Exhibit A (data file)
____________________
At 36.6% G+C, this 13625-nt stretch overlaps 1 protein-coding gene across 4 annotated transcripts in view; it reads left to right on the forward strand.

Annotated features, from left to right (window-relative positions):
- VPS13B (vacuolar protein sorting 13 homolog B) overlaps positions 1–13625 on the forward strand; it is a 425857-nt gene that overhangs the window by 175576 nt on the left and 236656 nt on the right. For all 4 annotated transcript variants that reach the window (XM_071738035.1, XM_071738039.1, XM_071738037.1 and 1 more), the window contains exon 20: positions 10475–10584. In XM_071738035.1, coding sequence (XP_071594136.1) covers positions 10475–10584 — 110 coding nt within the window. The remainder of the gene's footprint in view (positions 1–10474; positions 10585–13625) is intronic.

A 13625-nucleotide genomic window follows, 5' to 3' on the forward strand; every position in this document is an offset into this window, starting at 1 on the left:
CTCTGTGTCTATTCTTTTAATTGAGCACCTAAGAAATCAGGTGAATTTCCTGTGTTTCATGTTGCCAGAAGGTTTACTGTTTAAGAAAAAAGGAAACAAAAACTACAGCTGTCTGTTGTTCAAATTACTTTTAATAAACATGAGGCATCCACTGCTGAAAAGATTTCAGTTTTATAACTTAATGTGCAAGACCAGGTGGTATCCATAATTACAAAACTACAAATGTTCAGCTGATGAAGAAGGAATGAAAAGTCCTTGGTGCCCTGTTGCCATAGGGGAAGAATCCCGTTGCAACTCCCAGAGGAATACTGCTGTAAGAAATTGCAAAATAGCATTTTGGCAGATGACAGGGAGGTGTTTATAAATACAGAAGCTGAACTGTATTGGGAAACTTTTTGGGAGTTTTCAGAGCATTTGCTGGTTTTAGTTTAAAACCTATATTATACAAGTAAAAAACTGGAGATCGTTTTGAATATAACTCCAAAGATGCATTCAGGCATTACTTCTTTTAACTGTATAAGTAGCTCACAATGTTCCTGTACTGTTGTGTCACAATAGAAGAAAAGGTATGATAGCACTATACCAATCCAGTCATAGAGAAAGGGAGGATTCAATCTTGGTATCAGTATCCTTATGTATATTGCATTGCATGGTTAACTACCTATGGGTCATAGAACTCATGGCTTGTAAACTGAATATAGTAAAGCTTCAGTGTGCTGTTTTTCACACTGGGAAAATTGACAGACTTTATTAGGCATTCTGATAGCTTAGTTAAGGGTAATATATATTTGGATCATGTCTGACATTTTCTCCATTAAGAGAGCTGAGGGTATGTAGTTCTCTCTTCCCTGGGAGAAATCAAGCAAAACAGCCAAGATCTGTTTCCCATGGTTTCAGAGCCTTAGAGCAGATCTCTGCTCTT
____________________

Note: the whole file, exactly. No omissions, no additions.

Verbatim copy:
At 36.6% G+C, this 13625-nt stretch overlaps 1 protein-coding gene across 4 annotated transcripts in view; it reads left to right on the forward strand.

Annotated features, from left to right (window-relative positions):
- VPS13B (vacuolar protein sorting 13 homolog B) overlaps positions 1–13625 on the forward strand; it is a 425857-nt gene that overhangs the window by 175576 nt on the left and 236656 nt on the right. For all 4 annotated transcript variants that reach the window (XM_071738035.1, XM_071738039.1, XM_071738037.1 and 1 more), the window contains exon 20: positions 10475–10584. In XM_071738035.1, coding sequence (XP_071594136.1) covers positions 10475–10584 — 110 coding nt within the window. The remainder of the gene's footprint in view (positions 1–10474; positions 10585–13625) is intronic.

A 13625-nucleotide genomic window follows, 5' to 3' on the forward strand; every position in this document is an offset into this window, starting at 1 on the left:
CTCTGTGTCTATTCTTTTAATTGAGCACCTAAGAAATCAGGTGAATTTCCTGTGTTTCATGTTGCCAGAAGGTTTACTGTTTAAGAAAAAAGGAAACAAAAACTACAGCTGTCTGTTGTTCAAATTACTTTTAATAAACATGAGGCATCCACTGCTGAAAAGATTTCAGTTTTATAACTTAATGTGCAAGACCAGGTGGTATCCATAATTACAAAACTACAAATGTTCAGCTGATGAAGAAGGAATGAAAAGTCCTTGGTGCCCTGTTGCCATAGGGGAAGAATCCCGTTGCAACTCCCAGAGGAATACTGCTGTAAGAAATTGCAAAATAGCATTTTGGCAGATGACAGGGAGGTGTTTATAAATACAGAAGCTGAACTGTATTGGGAAACTTTTTGGGAGTTTTCAGAGCATTTGCTGGTTTTAGTTTAAAACCTATATTATACAAGTAAAAAACTGGAGATCGTTTTGAATATAACTCCAAAGATGCATTCAGGCATTACTTCTTTTAACTGTATAAGTAGCTCACAATGTTCCTGTACTGTTGTGTCACAATAGAAGAAAAGGTATGATAGCACTATACCAATCCAGTCATAGAGAAAGGGAGGATTCAATCTTGGTATCAGTATCCTTATGTATATTGCATTGCATGGTTAACTACCTATGGGTCATAGAACTCATGGCTTGTAAACTGAATATAGTAAAGCTTCAGTGTGCTGTTTTTCACACTGGGAAAATTGACAGACTTTATTAGGCATTCTGATAGCTTAGTTAAGGGTAATATATATTTGGATCATGTCTGACATTTTCTCCATTAAGAGAGCTGAGGGTATGTAGTTCTCTCTTCCCTGGGAGAAATCAAGCAAAACAGCCAAGATCTGTTTCCCATGGTTTCAGAGCCTTAGAGCAGATCTCTGCTCTT